Third quarter Ethernet switching numbers are starting to trickle out and the only surprise might be how fast Cisco is fading in Layer 4-7. Cisco maintained its 72% share of the overall Ethernet switch market and even upped that by 2% from last year. But it's sliding in Layer 4-7.
Cisco's share of the $300 million market in Q3 declined to 14% from 20% in Q2, and 25% a year ago, according to investment firm Ticonderoga Securities, citing data from Dell'Oro Group. UBS, meanwhile, notes that since 2008, Cisco's given back over half its share in Layer 4-7 - from 33% share in 2008 to 14% now.
Granted, Layer 4-7 accounts for only 6% -- or $1.5 billion - of the overall Ethernet switching market. But Cisco losing so much steam in this market makes one wonder Cisco's really committed to it -- or if it sees standalone WAAS and ACE appliances reduced (physically) to ASICs or software on a router or switch blade... and then virtualized. Looks like Cisco is maintaining its installed base while directly it prepares them for this transition, or indirectly steers them to another vendor.
Meanwhile, leader F5 increased its Layer 4-7 share in Q3 to 50% from 45% in Q2 and 40% a year ago.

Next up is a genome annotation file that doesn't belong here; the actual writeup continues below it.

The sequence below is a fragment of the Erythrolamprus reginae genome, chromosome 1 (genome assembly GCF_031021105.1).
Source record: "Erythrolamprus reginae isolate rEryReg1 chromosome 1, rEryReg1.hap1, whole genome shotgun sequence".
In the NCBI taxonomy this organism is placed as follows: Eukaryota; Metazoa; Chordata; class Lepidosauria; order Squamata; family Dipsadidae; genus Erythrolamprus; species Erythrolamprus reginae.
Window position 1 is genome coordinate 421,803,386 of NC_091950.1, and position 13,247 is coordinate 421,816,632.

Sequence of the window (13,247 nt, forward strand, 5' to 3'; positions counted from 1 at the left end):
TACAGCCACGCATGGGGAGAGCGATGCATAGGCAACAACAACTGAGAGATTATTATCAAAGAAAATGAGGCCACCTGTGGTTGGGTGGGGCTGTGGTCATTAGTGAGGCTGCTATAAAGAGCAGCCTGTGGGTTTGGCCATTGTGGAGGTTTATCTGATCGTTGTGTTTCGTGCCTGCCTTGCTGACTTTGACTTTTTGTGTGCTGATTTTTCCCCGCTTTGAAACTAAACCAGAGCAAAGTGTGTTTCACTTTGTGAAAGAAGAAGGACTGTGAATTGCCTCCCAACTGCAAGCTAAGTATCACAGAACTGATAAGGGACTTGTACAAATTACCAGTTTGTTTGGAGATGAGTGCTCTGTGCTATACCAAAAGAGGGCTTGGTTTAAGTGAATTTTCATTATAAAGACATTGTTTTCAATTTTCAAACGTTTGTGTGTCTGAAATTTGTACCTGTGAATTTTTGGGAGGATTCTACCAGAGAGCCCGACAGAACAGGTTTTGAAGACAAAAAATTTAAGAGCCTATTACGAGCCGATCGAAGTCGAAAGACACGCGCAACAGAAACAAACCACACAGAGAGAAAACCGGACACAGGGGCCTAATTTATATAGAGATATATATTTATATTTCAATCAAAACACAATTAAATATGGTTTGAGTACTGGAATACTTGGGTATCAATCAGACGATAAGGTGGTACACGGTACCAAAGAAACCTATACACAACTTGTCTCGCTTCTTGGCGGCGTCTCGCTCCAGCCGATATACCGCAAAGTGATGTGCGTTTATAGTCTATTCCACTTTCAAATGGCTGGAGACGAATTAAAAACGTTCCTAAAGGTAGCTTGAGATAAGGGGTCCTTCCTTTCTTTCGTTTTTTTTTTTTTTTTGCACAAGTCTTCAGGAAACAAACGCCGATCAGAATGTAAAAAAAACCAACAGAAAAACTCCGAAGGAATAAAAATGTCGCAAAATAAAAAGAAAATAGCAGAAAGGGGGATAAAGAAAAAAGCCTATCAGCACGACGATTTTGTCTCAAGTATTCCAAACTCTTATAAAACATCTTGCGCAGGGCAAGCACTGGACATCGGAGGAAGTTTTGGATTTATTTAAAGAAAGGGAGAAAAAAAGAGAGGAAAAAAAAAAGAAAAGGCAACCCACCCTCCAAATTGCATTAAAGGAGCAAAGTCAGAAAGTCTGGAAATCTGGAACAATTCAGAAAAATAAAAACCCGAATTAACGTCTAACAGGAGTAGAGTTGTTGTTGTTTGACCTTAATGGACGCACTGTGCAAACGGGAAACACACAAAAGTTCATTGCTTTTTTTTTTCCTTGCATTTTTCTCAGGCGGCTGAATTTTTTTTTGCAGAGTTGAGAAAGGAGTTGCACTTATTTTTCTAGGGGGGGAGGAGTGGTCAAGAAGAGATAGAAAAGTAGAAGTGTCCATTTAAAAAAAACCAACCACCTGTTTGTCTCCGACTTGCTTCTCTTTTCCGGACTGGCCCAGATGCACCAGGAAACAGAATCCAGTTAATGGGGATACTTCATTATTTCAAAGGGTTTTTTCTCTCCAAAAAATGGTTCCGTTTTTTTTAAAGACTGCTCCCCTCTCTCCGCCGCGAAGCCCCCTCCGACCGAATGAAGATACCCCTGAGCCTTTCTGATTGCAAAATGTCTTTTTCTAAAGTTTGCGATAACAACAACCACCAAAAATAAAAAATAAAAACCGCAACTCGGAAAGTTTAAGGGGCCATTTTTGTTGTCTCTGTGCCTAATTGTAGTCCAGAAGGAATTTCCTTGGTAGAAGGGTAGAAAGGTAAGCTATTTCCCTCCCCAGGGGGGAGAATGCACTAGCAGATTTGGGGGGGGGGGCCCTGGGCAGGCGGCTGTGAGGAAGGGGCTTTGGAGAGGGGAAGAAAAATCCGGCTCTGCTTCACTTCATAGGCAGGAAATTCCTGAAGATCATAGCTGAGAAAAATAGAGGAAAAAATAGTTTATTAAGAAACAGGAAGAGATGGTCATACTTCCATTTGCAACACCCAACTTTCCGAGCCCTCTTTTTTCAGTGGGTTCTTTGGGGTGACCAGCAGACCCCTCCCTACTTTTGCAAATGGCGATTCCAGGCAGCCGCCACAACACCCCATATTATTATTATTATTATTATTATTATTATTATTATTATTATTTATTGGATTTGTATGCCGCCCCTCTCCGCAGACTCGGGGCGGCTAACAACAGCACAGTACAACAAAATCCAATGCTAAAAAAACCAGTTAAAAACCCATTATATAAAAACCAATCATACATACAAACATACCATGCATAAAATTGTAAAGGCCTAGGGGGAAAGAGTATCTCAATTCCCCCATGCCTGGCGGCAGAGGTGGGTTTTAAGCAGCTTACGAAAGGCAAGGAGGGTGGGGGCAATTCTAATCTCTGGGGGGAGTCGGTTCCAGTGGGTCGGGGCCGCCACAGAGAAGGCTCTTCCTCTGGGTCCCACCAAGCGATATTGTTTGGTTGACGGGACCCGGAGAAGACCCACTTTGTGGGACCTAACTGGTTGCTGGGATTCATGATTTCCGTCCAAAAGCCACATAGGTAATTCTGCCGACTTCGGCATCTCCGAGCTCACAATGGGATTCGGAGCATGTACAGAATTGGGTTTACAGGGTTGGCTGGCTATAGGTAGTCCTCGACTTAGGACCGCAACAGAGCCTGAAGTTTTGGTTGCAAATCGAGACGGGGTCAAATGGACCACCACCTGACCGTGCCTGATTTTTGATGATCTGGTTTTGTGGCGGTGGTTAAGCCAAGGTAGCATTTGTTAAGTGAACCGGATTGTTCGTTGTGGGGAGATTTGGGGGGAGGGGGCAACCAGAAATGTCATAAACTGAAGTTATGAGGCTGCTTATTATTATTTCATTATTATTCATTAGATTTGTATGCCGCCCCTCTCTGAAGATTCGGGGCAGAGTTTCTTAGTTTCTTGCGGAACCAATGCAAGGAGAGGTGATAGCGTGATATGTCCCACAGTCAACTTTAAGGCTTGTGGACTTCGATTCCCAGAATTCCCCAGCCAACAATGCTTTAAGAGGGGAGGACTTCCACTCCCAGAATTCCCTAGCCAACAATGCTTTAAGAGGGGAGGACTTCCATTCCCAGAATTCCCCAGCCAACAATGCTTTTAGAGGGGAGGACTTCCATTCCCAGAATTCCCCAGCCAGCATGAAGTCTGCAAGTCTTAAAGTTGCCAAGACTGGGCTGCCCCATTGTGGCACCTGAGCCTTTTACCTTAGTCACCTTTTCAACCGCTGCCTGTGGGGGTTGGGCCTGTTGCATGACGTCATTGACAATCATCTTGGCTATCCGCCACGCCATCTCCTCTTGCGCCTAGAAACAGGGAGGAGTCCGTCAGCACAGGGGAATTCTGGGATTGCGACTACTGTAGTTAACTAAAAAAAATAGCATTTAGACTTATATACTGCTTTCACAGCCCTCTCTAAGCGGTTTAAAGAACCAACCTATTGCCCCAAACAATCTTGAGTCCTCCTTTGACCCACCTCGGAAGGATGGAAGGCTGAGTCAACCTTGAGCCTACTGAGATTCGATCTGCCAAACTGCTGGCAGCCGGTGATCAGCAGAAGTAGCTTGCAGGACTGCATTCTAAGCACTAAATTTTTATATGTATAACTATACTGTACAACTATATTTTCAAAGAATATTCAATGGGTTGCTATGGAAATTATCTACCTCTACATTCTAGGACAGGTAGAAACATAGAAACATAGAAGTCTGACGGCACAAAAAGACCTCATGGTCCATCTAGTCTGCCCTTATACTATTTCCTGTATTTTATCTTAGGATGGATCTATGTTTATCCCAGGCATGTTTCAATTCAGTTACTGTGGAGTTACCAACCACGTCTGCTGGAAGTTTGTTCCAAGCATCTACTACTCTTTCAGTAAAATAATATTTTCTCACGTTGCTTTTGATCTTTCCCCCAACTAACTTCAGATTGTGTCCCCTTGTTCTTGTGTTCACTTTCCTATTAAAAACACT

Things are ship shape for Cisco in Layer 2-3, however. The company has a commanding 72% share of the $5 billion market in Q3, which grew 34% from a year ago. Cisco's share was flat with Q2 but up 2% from a year ago, suggesting again that the company's lackluster outlook for its current fiscal Q2 has not been due to lost share in its core markets (we'll check again after fiscal Q2 and calendar Q4).
HP and Juniper also gained share sequentially and over the year. HP now stands at 10.5%, from 6.5% a year ago (thanks, 3Com); and Juniper is now just under 2% from 1.3% last year.
Share losers during the quarter, both on a sequential and year-over-year basis, were Brocade, Extreme, Avaya, Alcatel-Lucent and Huawei, according to UBS. HP and Juniper share gains seem to be coming from this group rather than from Cisco.
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